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Definitions of With

  1. With denotes or expresses some situation or relation of nearness, proximity, association, connection, or the like. Newage Dictionary DB
  2. To denote association in respect of situation or environment; hence, among; in the company of. Webster Dictionary DB
  3. To denote a connection of friendship, support, alliance, assistance, countenance, etc.; hence, on the side of. Webster Dictionary DB
  4. To denote association in thought, as for comparison or contrast. Webster Dictionary DB
  5. To denote simultaneous happening, or immediate succession or consequence. Webster Dictionary DB
  6. To denote having as a possession or an appendage; as, the firmament with its stars; a bride with a large fortune. Webster Dictionary DB
  7. denotes or expresses some situation or relation of nearness, proximity, association, connection, or the like. Webster Dictionary DB
  8. To denote a close or direct relation of opposition or hostility; - equivalent to against. Webster Dictionary DB
  9. To denote the accomplishment of cause, means, instrument, etc; - sometimes equivalent to by. Webster Dictionary DB
  10. Denoting nearness, association, or connection; as, he had been with the firm for years; indicating the instrument of an action; indicating agreement; as he went with my permission; indicating opposition; as, to fight with a german; indicating result; as, left with no money. The Winston Simplified Dictionary. By William Dodge Lewis, Edgar Arthur Singer. Published 1919.
  11. Denoting nearness or connection: by: in competition or contrast: on the side of: immediately after: among. The american dictionary of the english language. By Daniel Lyons. Published 1899.
  12. Denoting nearness or connection; by; in the company of; by means of; among. The Clarendon dictionary. By William Hand Browne, Samuel Stehman Haldeman. Published 1894.
  13. In the company of; in the case of; in the same direction or sense as. The Concise Standard Dictionary of the English Language. By James Champlin Fernald. Published 1919.
  14. By the use of; by; because of. The Concise Standard Dictionary of the English Language. By James Champlin Fernald. Published 1919.
  15. Attended, accompanied, or followed by; having. The Concise Standard Dictionary of the English Language. By James Champlin Fernald. Published 1919.
  16. From; as, to part with. The Concise Standard Dictionary of the English Language. By James Champlin Fernald. Published 1919.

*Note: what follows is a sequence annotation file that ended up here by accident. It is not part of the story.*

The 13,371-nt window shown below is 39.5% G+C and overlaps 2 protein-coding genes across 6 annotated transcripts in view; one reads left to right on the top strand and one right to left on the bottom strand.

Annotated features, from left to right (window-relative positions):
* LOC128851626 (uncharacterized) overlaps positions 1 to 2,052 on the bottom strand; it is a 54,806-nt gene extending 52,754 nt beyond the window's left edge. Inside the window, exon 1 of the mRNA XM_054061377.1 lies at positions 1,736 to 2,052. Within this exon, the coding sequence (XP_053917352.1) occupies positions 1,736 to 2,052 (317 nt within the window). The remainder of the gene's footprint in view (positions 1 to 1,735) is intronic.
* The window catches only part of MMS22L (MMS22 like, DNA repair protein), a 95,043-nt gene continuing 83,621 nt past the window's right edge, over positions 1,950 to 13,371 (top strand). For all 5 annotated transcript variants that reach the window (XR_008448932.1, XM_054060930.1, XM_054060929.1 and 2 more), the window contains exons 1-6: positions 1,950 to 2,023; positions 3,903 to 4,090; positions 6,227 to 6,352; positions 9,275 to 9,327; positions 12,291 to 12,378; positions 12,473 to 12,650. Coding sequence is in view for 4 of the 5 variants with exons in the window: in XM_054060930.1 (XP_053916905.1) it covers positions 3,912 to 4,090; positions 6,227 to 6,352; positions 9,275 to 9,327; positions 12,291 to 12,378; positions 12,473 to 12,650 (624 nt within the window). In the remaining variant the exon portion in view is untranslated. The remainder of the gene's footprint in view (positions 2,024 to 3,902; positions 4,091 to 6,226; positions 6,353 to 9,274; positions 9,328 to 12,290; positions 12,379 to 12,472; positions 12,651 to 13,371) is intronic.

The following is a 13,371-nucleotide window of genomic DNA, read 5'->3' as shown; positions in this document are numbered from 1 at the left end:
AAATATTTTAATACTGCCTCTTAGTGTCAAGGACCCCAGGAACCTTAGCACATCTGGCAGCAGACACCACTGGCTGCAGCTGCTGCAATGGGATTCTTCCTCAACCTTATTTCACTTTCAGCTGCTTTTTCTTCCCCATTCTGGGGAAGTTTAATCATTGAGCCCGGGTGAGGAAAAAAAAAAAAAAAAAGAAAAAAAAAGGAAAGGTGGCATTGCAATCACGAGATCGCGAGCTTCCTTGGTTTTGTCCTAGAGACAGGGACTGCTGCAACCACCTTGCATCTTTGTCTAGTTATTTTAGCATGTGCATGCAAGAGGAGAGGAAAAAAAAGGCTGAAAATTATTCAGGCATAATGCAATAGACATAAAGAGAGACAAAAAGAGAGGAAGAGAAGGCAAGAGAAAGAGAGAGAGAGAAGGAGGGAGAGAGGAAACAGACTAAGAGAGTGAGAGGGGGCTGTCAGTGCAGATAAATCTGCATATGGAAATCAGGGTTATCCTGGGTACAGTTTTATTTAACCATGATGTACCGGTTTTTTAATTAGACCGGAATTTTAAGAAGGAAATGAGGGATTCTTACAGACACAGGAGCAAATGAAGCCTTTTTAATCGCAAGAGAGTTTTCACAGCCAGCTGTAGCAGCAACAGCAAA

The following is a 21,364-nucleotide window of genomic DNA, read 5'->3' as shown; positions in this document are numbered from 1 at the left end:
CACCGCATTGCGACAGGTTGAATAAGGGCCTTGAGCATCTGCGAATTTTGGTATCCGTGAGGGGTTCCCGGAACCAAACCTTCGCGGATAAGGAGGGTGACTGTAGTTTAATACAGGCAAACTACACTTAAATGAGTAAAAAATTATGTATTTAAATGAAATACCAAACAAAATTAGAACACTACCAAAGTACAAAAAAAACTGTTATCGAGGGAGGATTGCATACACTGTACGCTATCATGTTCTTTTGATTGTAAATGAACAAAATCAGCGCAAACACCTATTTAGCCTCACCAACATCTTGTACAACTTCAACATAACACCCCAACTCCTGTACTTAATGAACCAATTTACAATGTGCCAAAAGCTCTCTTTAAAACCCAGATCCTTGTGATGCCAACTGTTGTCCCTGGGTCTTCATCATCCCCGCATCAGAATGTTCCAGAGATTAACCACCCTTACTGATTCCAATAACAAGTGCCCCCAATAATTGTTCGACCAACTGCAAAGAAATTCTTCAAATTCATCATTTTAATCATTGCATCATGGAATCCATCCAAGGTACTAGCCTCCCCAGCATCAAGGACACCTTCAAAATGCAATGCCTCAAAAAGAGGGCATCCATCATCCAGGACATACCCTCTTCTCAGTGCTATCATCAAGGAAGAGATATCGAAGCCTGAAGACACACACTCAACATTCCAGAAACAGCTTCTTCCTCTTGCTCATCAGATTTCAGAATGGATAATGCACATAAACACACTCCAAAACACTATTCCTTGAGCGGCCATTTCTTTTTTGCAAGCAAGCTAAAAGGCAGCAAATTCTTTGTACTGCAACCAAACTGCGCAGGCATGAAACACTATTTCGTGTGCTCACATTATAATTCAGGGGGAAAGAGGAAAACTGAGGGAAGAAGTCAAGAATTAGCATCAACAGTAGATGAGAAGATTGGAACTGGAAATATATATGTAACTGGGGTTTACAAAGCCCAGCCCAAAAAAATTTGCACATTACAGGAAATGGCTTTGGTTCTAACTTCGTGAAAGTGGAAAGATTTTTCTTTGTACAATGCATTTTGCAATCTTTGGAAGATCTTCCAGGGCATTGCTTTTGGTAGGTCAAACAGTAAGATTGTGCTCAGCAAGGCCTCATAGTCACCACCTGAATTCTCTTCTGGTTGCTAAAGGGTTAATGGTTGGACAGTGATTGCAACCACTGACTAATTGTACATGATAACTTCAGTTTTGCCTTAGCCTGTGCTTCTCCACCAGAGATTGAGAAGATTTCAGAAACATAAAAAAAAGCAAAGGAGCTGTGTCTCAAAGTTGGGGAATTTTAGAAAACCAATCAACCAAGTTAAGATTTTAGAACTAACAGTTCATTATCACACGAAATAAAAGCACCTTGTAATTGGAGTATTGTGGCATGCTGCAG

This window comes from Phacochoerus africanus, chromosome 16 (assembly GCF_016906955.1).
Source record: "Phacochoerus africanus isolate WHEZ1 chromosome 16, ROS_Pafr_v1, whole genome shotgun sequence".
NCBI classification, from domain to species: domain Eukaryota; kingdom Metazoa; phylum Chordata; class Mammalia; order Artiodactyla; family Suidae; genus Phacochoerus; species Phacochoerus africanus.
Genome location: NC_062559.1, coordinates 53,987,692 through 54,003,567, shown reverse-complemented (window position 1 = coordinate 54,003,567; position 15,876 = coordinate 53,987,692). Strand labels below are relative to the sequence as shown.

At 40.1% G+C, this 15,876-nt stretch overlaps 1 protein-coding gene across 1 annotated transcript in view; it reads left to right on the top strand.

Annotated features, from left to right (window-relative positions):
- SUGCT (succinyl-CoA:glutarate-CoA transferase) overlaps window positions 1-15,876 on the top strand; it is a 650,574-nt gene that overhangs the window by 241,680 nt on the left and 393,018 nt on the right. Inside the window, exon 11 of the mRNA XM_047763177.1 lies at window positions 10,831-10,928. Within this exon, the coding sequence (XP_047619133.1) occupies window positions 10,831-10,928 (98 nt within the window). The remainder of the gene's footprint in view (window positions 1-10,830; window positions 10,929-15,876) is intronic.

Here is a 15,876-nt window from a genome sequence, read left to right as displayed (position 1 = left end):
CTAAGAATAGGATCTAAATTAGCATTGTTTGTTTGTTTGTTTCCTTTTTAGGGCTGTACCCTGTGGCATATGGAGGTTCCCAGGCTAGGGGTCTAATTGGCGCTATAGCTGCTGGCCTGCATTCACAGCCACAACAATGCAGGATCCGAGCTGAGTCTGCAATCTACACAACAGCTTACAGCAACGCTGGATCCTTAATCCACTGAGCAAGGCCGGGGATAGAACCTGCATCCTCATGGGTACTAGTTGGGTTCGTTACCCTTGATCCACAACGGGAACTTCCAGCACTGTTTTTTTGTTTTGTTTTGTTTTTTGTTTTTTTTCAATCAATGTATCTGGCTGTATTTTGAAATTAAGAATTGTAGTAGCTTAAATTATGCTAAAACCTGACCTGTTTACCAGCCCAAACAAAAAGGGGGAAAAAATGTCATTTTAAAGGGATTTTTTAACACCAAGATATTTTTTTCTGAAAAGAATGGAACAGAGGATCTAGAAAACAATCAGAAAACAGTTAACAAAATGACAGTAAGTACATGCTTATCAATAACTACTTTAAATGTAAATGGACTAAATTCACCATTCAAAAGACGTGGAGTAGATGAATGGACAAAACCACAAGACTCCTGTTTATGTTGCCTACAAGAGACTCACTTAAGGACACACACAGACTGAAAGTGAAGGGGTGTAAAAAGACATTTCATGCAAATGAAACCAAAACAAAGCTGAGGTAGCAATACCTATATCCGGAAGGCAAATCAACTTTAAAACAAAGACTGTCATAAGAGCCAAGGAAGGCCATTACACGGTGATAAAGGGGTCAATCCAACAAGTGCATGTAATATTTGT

17. By, noting cause, instrument, or means; on the side of, noting friendship or favour; in opposition to; in competition or contest; noting comparison; in company; in the society of; in connexion; in mutual dealing; noting confidence; in partnership; noting connexion; immediately after; among; upon; in consent, noting parity of state. With and by are closely allied; but in general, with denotes the instrument, and by the cause; as, he slew him with his sword, he died by poison. Nuttall's Standard dictionary of the English language. By Nuttall, P.Austin. Published 1914.
  18. An English prefix, signifying back to one's self, against, privation, or separation. Nuttall's Standard dictionary of the English language. By Nuttall, P.Austin. Published 1914.
  19. In the company of; in the society of; in partnership; denoting connection, by denoting cause, instrument, or means; on the side of; in opposition to; immediately after. Etymological and pronouncing dictionary of the English language. By Stormonth, James, Phelp, P. H. Published 1874.
  20. Against; as, withstand. The Concise Standard Dictionary of the English Language. By James Champlin Fernald. Published 1919.
  21. With as a prefix, except in the word withal, signifies opposition, privation, departure; from or against. Etymological and pronouncing dictionary of the English language. By Stormonth, James, Phelp, P. H. Published 1874.
  22. A tough, flexible twig, especially of willow, used as a fastening or for binding a fascine, or fagot used for filling ditches, raising batteries, etc.; a band made of twigs twisted together. The Winston Simplified Dictionary. By William Dodge Lewis, Edgar Arthur Singer. Published 1919.
  23. A flexible twig or strip of wood; band of twigs. The Clarendon dictionary. By William Hand Browne, Samuel Stehman Haldeman. Published 1894.
  24. A withe. Nuttall's Standard dictionary of the English language. By Nuttall, P.Austin. Published 1914.
  25. A willow twig; a band consisting of a twisted twig. Nuttall's Standard dictionary of the English language. By Nuttall, P.Austin. Published 1914.
  26. A willow twig; a band consisting of twigs twisted together. Etymological and pronouncing dictionary of the English language. By Stormonth, James, Phelp, P. H. Published 1874.

Usage examples for With

  1. " Very well," I said; " but I go with you. – Historical Romances: Under the Red Robe, Count Hannibal, A Gentleman of France by Stanley J. Weyman
  2. " No, come in with me. – Do and Dare A Brave Boy's Fight for Fortune by Horatio Alger, Jr.
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